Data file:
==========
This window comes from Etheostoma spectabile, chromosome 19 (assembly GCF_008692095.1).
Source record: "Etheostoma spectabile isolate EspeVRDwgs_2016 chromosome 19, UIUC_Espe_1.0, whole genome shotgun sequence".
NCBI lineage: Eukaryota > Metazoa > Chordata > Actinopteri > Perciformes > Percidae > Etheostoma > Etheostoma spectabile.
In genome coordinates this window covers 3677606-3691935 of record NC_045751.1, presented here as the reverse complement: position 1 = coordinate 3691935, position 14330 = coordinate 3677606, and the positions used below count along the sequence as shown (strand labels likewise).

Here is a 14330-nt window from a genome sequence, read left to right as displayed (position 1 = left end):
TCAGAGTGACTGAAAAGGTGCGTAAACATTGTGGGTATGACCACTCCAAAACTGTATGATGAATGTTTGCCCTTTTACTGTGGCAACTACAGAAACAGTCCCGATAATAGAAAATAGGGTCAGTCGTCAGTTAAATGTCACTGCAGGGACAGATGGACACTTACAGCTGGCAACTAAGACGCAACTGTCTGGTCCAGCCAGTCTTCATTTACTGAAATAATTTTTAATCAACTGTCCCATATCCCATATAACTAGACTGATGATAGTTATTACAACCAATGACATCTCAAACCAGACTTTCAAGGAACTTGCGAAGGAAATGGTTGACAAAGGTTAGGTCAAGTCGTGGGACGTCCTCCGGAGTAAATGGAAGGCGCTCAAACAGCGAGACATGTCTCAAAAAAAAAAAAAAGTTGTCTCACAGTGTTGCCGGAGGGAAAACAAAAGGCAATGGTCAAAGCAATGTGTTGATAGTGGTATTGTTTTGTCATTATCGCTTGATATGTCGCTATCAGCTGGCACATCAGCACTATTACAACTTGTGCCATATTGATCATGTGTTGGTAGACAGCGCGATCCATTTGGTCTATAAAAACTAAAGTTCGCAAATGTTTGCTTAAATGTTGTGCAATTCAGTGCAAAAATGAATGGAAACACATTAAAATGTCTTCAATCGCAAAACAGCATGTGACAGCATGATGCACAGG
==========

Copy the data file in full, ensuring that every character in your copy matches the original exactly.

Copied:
This window comes from Etheostoma spectabile, chromosome 19 (assembly GCF_008692095.1).
Source record: "Etheostoma spectabile isolate EspeVRDwgs_2016 chromosome 19, UIUC_Espe_1.0, whole genome shotgun sequence".
NCBI lineage: Eukaryota > Metazoa > Chordata > Actinopteri > Perciformes > Percidae > Etheostoma > Etheostoma spectabile.
In genome coordinates this window covers 3677606-3691935 of record NC_045751.1, presented here as the reverse complement: position 1 = coordinate 3691935, position 14330 = coordinate 3677606, and the positions used below count along the sequence as shown (strand labels likewise).

Here is a 14330-nt window from a genome sequence, read left to right as displayed (position 1 = left end):
TCAGAGTGACTGAAAAGGTGCGTAAACATTGTGGGTATGACCACTCCAAAACTGTATGATGAATGTTTGCCCTTTTACTGTGGCAACTACAGAAACAGTCCCGATAATAGAAAATAGGGTCAGTCGTCAGTTAAATGTCACTGCAGGGACAGATGGACACTTACAGCTGGCAACTAAGACGCAACTGTCTGGTCCAGCCAGTCTTCATTTACTGAAATAATTTTTAATCAACTGTCCCATATCCCATATAACTAGACTGATGATAGTTATTACAACCAATGACATCTCAAACCAGACTTTCAAGGAACTTGCGAAGGAAATGGTTGACAAAGGTTAGGTCAAGTCGTGGGACGTCCTCCGGAGTAAATGGAAGGCGCTCAAACAGCGAGACATGTCTCAAAAAAAAAAAAAAGTTGTCTCACAGTGTTGCCGGAGGGAAAACAAAAGGCAATGGTCAAAGCAATGTGTTGATAGTGGTATTGTTTTGTCATTATCGCTTGATATGTCGCTATCAGCTGGCACATCAGCACTATTACAACTTGTGCCATATTGATCATGTGTTGGTAGACAGCGCGATCCATTTGGTCTATAAAAACTAAAGTTCGCAAATGTTTGCTTAAATGTTGTGCAATTCAGTGCAAAAATGAATGGAAACACATTAAAATGTCTTCAATCGCAAAACAGCATGTGACAGCATGATGCACAGG